Guidance issued by the ASCL suggests that exam invigilators who have been issued and accepted work for the summer of 2020, should be paid. However, there is no guidance to suggest how this should be calculated. Presumably, this would be on full pay as per any contractual agreement.
For invigilators engaged under zero hours contracts, with no obligation to offer or accept work, and, where no offer and/or acceptance has been made by the school or invigilator, the school can argue that there is no work. This will mean there will be no offer and therefore, no obligation to pay the invigilator.
Even taking account of ongoing public funding, educational establishments are expected to have adequate and effective governance arrangements in place to ensure that public funding is spent effectively and appropriately. The Academies Financial Handbook sets out to ensure regularity, propriety and value for money in the organisation’s activities, and ensure that spending decisions represent value for money. Schools should safeguard public finds and ensure value for money. All arguments support that it would not be in the financial interests of the school to pay an exam invigilator who has no work to be undertaken.
However, there is an alternative argument that schools receive Government funding each month to help towards their overall costs. This includes costs for staff and overheads for example. These costs also include exam costs, which is why secondary pupils receive a slightly higher per pupil funding rate. In addition, schools will have already budgeted for these costs in their 2019/20 budget. Therefore, with invigilator costs already covered, arguably, exam invigilators should continue to be paid even if they have not been engaged and there is not the need to carry out work. This would be in line with the ‘spirit’ of the Government’s decision to continue providing full funding to state-maintained schools.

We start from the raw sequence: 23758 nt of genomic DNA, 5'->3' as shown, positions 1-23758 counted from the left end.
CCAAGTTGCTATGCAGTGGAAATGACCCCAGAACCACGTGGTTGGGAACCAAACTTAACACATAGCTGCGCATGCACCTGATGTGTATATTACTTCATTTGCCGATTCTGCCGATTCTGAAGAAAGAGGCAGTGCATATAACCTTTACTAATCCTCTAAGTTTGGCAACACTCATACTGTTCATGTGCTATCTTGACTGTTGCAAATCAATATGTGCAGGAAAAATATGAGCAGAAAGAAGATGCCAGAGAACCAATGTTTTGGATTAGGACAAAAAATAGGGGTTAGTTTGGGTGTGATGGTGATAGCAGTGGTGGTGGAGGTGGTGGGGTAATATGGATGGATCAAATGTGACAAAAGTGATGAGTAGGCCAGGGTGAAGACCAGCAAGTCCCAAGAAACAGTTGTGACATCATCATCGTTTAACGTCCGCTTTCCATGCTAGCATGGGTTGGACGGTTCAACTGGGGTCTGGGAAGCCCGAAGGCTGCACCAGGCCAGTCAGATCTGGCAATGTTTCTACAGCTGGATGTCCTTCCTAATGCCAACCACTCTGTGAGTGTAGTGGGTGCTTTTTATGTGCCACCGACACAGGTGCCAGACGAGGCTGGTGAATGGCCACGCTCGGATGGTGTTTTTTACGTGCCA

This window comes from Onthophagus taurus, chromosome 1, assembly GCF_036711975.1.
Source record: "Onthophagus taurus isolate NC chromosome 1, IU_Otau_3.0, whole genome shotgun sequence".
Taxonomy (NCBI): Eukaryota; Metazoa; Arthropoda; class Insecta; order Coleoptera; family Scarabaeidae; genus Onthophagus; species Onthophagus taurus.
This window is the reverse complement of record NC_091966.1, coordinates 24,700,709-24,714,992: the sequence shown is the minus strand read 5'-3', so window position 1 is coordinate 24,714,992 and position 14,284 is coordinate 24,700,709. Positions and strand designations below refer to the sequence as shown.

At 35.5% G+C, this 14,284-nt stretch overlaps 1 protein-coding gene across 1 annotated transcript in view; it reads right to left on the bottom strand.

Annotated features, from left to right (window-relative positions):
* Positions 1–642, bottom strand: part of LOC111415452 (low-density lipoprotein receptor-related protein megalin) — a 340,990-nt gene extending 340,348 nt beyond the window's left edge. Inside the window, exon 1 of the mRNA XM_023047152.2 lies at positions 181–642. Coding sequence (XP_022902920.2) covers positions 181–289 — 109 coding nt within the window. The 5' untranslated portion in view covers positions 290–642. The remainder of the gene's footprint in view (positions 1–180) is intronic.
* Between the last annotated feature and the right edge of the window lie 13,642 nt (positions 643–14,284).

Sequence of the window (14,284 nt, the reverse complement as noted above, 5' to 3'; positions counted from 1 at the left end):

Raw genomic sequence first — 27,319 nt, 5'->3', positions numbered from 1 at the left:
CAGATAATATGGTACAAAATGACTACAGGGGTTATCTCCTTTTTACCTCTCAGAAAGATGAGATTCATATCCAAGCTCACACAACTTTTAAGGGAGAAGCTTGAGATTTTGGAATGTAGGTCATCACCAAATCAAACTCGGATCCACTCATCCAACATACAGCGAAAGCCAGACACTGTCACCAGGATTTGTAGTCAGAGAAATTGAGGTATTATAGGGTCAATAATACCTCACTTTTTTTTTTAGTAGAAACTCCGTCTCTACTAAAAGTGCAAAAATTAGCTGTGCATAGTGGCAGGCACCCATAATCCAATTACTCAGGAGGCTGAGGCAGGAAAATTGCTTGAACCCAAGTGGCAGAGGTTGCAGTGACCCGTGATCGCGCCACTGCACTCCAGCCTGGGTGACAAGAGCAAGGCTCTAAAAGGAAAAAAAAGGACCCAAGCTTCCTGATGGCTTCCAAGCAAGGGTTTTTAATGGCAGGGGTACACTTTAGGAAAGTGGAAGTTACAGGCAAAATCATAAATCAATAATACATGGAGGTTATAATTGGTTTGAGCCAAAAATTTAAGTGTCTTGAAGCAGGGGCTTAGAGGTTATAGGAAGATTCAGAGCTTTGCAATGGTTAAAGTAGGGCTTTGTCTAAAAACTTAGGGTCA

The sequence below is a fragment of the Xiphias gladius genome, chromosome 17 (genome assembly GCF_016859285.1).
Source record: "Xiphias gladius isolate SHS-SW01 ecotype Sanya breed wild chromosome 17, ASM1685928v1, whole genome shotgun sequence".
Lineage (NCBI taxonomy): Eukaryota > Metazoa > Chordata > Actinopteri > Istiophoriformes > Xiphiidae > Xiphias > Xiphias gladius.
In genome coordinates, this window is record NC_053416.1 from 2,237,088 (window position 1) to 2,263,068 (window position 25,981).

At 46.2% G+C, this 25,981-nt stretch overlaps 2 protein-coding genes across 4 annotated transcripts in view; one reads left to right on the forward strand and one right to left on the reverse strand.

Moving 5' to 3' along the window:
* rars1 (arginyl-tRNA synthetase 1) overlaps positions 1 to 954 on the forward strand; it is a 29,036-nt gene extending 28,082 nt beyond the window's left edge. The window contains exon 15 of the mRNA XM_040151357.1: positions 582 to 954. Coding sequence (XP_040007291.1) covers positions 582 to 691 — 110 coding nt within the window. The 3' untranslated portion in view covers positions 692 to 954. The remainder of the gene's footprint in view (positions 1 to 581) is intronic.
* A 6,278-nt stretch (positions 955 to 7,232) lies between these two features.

If as a school you took a view that you are not obliged to continue to pay exam invigilators engaged on zero hours contracts, commercially this may cause difficulties. If those individuals are trusted and reliable invigilators engaged year upon year, taking a decision not to pay them may mean that you lose a valuable source that would never be prepared to work for you again. It is worth considering therefore whether this something that realistically you would want to do.
If you continue to pay exam invigilators, then how much?
There is no legal formula or guidance as to how to calculate this. Arguably, if you have budgeted for those costs at full rate of pay, you should pay at full rate and as budgeted.
Alternatively, schools may echo the furlough rates, in which case you would then use the formula for employees whose pay varies and can claim for the higher of the same month’s earnings from the previous year or average monthly earnings from 2019-2020. You may choose such a basis, or an alternative basis upon which you could argue would be a reasonable means of assessing pay. For example various suggestions have included the hours that they would have worked in 2020 or, the same hours for the same period in the previous year. There is no ‘right way’ of doing this but you should ensure that HR best practice is followed and you minimise potential arguments of discrimination as far as possible. Whatever you choose, we would recommend recording why you have chosen this method and, making clear that this is being done as a gesture of goodwill and, not because there is any contract right and/or because the individual has been furloughed.
In summary, there is currently no clear answer to this question and, guidance is constantly changing so, it is important to keep your position under review and before making any decisions ensure that you have reviewed current guidance and we would recommend taking appropriate legal advice.
If you require legal support and guidance on any of the issues covered in this article, please get in touch with our Education team today.
Since publication, the DfE published guidance on 28 April 2020, ‘Actions for schools during the coronavirus outbreak‘ (section 11.2), which now suggests a formula for calculating pay for direct employees on a zero hours contract.
This content is correct at time of publication